Never one to bite his tongue, Rory McIlroy pulled no punches about the tests the European Tour are laying out (after playing in a pro-am)
In among all the gushing at the Dunhill Links Rory McIlroy was asked whether he would be back with his dad, who got to play with the World No.2 for a 60th birthday present, after father and son claimed second place in the team event: “I’m not sure. If he wants to, then I will, but I don’t have any real ambition to play again. I’m happy enough with what we’ve done. But yeah, look, we’ll see. If that’s what he wants, I’m sure I can make it happen.”
The standard answer to this one is generally along the lines of “we’ve had such a special week, where else can you play with your dad at the Home of Golf and peg it up with (insert footballer/actor/unheard of businessman)?”
Then came the massive kick in the proverbials for Keith Pelley and co with some more thoughts, to the assembled media rather than for the Sky Sports cameras, on his time spent in Europe.
“I’m honestly sick of coming back over to the European Tour and shooting 15-under par and finishing 30th. I don’t think the courses are set up hard enough. There’s no penalties for bad shots. It’s tough when you come back when it’s like that. I don’t feel like good golf is regarded as well as it could be.”
The good news is that McIlroy eventually finished in a tie for 26th, the bad news is that he’s picked the worst week on the calendar to bring up the severity of the course set-up.
The Dunhill Links is played at a time of year where you will more likely catch the weather, the course’s main defence, at its most benign and the pins are generally tucked away in the middle of every green or somewhere that the ball can easily feed down to.
The reason for all this is that half the field are a collection of amateurs who are either famous or extraordinarily wealthy to be able to pay for the privilege.
The winning score is a bun fight around 20-under while the team event is double that. We know all this because it happens every year. On the downside we like to moan about having to watch a cluster of celebs topping it around, on the upside we get to have a look at three of the world’s greatest courses.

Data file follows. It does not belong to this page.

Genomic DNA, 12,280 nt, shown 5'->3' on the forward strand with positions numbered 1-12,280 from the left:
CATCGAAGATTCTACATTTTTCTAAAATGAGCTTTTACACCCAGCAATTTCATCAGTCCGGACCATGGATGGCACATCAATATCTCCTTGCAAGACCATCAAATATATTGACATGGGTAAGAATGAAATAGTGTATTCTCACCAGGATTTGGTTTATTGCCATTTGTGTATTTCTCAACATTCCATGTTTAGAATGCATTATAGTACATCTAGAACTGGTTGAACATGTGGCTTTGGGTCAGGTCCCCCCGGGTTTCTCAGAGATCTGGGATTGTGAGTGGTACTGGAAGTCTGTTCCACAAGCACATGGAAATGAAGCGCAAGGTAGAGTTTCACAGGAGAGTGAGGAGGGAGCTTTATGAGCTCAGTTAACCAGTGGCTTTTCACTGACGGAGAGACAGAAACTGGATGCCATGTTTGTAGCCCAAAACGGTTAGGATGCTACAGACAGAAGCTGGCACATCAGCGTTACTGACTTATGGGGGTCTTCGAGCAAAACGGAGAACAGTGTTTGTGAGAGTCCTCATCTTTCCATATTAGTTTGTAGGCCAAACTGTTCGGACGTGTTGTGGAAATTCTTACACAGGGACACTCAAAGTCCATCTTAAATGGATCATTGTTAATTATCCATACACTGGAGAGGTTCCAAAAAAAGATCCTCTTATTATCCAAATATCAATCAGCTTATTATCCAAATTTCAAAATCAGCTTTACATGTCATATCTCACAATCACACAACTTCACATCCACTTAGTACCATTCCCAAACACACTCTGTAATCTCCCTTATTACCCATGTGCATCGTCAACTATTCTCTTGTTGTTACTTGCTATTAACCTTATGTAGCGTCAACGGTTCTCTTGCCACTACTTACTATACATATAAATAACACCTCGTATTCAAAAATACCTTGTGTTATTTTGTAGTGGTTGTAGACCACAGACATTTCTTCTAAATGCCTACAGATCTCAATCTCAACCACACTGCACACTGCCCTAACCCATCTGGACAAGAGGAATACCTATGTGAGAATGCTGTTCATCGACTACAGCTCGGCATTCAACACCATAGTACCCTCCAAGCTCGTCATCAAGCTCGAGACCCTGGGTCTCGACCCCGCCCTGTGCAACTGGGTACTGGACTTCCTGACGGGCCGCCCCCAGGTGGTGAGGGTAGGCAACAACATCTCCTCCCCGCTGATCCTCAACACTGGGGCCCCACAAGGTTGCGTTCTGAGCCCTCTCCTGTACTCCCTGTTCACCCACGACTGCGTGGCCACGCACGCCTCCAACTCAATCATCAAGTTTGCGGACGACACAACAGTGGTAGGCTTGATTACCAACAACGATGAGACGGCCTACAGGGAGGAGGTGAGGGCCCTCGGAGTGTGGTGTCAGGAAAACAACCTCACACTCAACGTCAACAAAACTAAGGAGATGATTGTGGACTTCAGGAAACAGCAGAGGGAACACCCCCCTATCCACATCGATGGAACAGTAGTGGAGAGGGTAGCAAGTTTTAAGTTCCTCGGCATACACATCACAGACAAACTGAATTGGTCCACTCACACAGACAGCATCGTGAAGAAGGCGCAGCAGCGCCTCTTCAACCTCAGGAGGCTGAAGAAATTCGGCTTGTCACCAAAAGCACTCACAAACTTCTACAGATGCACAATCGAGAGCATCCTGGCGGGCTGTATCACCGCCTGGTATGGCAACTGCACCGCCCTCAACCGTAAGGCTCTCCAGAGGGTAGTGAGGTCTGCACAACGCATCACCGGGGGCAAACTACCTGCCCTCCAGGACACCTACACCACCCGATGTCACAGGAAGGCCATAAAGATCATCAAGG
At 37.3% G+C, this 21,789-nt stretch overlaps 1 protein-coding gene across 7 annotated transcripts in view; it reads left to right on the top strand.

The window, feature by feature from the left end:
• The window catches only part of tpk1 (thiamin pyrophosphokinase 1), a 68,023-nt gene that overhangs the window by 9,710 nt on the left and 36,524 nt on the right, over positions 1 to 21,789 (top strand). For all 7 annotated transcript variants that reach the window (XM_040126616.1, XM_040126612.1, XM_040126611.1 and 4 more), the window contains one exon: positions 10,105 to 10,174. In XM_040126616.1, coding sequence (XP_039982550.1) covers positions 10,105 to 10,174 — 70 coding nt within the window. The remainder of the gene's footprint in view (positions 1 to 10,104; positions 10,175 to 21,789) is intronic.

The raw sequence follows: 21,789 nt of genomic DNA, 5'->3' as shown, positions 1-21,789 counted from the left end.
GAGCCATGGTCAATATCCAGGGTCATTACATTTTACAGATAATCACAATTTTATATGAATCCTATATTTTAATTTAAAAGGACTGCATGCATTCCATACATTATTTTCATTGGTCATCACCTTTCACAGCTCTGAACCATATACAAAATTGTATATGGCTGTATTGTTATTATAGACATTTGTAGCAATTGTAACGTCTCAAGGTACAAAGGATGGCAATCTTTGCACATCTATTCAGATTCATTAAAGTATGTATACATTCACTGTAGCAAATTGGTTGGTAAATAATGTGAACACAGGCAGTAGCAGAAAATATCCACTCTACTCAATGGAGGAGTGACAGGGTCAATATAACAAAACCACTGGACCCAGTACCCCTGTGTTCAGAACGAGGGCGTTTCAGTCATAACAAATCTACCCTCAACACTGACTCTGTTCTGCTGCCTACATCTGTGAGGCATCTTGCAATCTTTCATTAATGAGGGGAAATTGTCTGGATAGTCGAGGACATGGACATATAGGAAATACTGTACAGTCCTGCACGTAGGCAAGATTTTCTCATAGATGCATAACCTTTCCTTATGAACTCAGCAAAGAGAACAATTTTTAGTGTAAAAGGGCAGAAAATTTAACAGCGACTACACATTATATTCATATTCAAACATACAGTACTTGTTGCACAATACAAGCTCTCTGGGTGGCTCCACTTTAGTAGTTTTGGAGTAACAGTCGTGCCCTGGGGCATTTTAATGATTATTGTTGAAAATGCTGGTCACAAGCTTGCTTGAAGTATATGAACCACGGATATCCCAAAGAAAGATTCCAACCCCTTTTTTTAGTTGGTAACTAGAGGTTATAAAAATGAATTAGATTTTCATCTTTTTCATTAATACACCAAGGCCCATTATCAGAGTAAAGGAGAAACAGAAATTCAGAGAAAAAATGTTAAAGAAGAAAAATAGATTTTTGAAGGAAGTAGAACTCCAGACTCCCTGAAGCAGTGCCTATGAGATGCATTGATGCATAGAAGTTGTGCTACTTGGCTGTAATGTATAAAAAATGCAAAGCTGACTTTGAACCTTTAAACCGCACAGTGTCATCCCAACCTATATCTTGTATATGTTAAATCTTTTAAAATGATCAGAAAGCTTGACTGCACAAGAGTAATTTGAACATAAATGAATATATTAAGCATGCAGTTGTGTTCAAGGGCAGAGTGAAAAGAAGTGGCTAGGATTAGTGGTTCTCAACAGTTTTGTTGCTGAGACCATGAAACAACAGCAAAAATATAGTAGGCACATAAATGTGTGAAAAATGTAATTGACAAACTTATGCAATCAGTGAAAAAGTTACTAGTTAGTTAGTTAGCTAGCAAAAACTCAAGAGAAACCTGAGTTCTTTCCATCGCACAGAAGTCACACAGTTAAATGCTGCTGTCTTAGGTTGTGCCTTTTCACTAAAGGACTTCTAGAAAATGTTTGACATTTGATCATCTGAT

When asked if he would air his concerns McIlroy didn’t hold back, adding more fuel to his argument that by concentrating pretty much all of his efforts on the PGA Tour it will be good for his game.
“I hope so. It happened at the Scottish Open, as well, Renaissance, I finished 13-, 14-under and finished 30th again (For the record it was -13 and T34). It’s not a good test. I think if the European Tour want to put forth a really good product, the golf courses and set-ups need to be tougher.”
Maybe he was niggled that he was pipped to the team event by Tommy Fleetwood outscoring him, 64-67, over the Old Course or he was having a little dig at the tour for whatever reason.
You might well say that he makes a good point, on the whole you would have to agree that the bulk of the PGA Tour’s big offerings do make for more of a test and so it is good for your game, but then this is also all dependent on where your schedule takes you.
And it’s not as if McIlroy hasn’t taken advantage of some low-scoring weeks, and his incredible skills, to add to his impressive CV – in 2019 his three victories on the PGA Tour add up to a cumulative 56 under par.
Come Monday morning there was an apology/explanation of sorts on his Instagram where he explained that it wasn’t the right time to say anything but that he was ‘venting but I can assure you it came from the right place’.
Then, thankfully, he reiterated what everyone else is thinking: “Strategy, course management and shotmaking are important aspects of tournament golf that are being slowly taken out of the game at the top level, not just in Europe but worldwide. I would personally like to see tougher set-ups in Europe because it will produce better, more complete young players in the future and that can only be a good thing for the game and our Ryder Cup chances going forward.”